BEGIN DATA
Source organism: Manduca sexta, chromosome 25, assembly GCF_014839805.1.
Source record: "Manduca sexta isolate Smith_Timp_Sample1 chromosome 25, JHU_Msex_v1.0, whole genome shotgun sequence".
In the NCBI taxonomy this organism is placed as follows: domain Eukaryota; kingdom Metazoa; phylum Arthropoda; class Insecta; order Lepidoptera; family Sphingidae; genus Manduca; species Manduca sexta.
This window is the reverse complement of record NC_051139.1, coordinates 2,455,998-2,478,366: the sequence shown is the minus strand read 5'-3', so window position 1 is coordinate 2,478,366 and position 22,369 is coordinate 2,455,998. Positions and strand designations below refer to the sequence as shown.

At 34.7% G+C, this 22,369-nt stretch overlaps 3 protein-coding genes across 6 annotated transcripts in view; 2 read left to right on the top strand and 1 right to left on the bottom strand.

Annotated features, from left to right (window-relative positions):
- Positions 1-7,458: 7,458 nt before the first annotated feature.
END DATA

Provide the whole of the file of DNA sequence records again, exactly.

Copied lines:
Source organism: Manduca sexta, chromosome 25, assembly GCF_014839805.1.
Source record: "Manduca sexta isolate Smith_Timp_Sample1 chromosome 25, JHU_Msex_v1.0, whole genome shotgun sequence".
In the NCBI taxonomy this organism is placed as follows: domain Eukaryota; kingdom Metazoa; phylum Arthropoda; class Insecta; order Lepidoptera; family Sphingidae; genus Manduca; species Manduca sexta.
This window is the reverse complement of record NC_051139.1, coordinates 2,455,998-2,478,366: the sequence shown is the minus strand read 5'-3', so window position 1 is coordinate 2,478,366 and position 22,369 is coordinate 2,455,998. Positions and strand designations below refer to the sequence as shown.

At 34.7% G+C, this 22,369-nt stretch overlaps 3 protein-coding genes across 6 annotated transcripts in view; 2 read left to right on the top strand and 1 right to left on the bottom strand.

Annotated features, from left to right (window-relative positions):
- Positions 1-7,458: 7,458 nt before the first annotated feature.